Features, News

Cross the road to be better neighbours

“We become neighbours when we are willing to cross the road for one another. There is so much separation and segregation: between black people and white people… between Muslims and Christians, Protestants and Catholics… There is a lot of road-crossing to do. We are all very busy in our own circles. We have our own people to go to and our own affairs to take care of. But if we could cross the road once in a while and pay attention to what is happening on the other side, we might indeed become neighbours.”
– Henri Nouwen

As founder of the Tony Blair Faith Foundation set up in 2008, the former British prime minister said: “I am a Christian and will remain so. This means that there are certain beliefs that I hold dear. But I can, without reducing my Christian commitment, surely accept that someone else, brought up in a different tradition, holds a different set of beliefs, holds them as strongly as I hold mine, and I can respect that person and his/her right to believe as he/she does.

”And as Mr Blair has aptly put it – the struggle in the world of Faith is often a struggle between the open-minded and the close-minded. Here in Singapore, initiatives like the Building Bridges Programme which was launched in 2012, are being rolled out towards building greater interfaith understanding and strengthening social cohesion.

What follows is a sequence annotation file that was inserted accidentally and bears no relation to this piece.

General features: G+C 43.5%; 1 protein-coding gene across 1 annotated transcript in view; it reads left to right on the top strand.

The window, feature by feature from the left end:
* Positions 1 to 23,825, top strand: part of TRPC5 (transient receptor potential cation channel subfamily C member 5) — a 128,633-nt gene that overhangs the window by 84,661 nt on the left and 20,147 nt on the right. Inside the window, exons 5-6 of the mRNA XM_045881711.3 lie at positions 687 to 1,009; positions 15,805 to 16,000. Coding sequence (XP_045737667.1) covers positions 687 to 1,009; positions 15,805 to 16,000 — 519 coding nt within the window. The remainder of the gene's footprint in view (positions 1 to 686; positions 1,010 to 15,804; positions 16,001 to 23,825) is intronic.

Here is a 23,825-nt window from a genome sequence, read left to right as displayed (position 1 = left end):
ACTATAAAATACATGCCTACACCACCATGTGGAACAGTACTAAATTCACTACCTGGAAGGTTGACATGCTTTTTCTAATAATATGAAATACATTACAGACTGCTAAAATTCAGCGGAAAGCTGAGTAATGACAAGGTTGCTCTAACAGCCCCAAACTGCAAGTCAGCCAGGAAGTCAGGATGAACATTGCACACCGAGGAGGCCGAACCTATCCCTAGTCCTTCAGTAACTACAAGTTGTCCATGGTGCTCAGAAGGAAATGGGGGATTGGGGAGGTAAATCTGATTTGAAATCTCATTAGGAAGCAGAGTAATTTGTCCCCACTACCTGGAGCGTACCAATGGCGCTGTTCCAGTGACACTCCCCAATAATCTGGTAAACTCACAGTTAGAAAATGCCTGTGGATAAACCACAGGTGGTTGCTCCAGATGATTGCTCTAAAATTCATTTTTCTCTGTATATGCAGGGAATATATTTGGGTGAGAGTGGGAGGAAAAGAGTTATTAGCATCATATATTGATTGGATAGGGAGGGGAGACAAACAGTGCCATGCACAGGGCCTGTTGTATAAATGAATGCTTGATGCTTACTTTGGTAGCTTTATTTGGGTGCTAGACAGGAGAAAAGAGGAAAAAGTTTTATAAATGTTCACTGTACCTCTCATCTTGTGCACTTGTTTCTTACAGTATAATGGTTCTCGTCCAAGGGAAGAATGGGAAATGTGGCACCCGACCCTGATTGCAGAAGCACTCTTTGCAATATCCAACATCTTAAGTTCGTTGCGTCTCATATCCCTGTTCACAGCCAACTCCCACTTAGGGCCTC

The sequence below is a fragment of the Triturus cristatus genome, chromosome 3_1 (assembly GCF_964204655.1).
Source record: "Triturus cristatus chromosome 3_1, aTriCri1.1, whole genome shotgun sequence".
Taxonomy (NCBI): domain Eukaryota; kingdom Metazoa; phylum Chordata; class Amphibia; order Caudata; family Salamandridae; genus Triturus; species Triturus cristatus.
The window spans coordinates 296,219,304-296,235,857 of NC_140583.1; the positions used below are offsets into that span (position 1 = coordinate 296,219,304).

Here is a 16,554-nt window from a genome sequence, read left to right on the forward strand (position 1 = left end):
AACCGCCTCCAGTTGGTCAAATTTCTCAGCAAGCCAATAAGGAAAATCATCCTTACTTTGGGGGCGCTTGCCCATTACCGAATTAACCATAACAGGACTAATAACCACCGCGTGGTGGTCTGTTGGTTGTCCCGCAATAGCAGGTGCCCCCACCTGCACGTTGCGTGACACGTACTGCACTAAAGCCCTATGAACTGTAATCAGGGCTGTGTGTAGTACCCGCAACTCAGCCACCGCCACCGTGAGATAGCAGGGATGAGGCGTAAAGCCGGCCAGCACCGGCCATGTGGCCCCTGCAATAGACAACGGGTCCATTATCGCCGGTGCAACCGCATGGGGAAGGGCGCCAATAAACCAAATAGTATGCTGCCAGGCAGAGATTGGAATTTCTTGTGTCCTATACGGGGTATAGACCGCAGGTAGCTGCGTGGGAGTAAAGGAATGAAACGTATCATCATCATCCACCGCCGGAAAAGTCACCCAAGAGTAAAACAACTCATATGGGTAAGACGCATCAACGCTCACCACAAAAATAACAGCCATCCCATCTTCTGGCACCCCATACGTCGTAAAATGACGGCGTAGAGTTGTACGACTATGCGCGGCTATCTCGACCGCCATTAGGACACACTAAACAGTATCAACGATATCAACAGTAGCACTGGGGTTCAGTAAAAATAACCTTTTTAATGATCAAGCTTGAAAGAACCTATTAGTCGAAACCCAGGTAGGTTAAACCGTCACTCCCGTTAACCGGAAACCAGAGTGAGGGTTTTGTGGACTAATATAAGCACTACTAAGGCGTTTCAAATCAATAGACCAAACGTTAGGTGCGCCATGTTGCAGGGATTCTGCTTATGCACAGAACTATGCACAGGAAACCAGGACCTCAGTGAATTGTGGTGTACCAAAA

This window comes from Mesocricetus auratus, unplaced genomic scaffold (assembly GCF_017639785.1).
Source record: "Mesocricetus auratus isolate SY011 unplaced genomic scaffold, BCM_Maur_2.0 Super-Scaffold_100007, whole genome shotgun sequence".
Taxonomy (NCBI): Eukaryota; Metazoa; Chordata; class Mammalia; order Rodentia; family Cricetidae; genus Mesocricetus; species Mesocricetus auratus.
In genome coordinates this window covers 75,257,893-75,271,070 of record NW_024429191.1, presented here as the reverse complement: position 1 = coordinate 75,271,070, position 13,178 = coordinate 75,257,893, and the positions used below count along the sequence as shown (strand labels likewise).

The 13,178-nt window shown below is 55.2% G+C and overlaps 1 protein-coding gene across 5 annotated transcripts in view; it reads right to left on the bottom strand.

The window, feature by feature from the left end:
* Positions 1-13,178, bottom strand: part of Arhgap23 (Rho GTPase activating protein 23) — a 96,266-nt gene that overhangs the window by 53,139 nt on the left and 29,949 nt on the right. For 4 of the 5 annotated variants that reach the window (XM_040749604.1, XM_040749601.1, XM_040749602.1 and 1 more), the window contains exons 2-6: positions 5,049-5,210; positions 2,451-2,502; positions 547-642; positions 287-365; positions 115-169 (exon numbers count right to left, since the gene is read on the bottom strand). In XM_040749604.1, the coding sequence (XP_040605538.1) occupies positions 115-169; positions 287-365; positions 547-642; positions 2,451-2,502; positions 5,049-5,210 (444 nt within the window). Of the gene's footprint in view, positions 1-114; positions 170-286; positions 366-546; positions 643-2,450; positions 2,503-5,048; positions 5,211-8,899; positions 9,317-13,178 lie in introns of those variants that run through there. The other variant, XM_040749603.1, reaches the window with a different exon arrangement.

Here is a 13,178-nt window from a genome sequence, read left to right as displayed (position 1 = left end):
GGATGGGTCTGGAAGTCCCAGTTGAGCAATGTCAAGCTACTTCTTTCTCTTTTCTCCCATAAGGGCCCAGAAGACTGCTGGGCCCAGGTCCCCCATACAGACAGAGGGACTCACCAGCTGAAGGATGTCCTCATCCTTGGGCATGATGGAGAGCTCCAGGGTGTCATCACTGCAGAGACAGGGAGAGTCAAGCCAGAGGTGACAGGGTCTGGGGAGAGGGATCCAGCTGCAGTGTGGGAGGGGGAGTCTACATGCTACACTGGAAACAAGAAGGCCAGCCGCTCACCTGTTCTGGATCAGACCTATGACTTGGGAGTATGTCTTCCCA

As Christians, we must seek the welfare of our city (Jeremiah 29:7) and our fellow sojourners in the journey of life. We recognise that building interfaith bridges is essential to the well-being and stability of Singapore. We are living in a vulnerable world where religious bigotry, strife and conflicts are often manifested in violence. Irrational fear and prejudice are often created by ignorance because we fear the unknown.

I was blessed to have had the opportunity to attend the recent Building Bridges seminar organised by the Harmony Centre, the inter-faith arm of the Islamic Religious Council of Singapore (MUIS) and the National Council of Churches of Singapore (NCCS) held at the Singapore Islamic Hub on April 6, 2013.

The theme for this inaugural Seminar was “Religious Tradition and Authority in a Post-Modern World”. The outcomes from three engagement sessions held last year were presented at the Seminar. Representatives from the Muslim and Christian faith groups had met at these engagement sessions to analyse the impact of modernity on their respective faith communities, and the corresponding role and response of religion in the context of an advanced industrial society.

The themes of these engagement sessions were: “Religious Tradition and Authority in Islam and Christianity”; “Religious Tradition and Authority and the Challenge of Post-Modernity”; and “Educating Youth about Religious Tradition and Authority in the Post-Modern World”.

We were enlightened and enriched by the depth of research, thinking and wisdom in all the presentations. We were inspired by the sincerity, honesty, graciousness and respect among the diverse faith and non-faith communities. We were touched by the gracious hospitality of our beloved Muslim friends.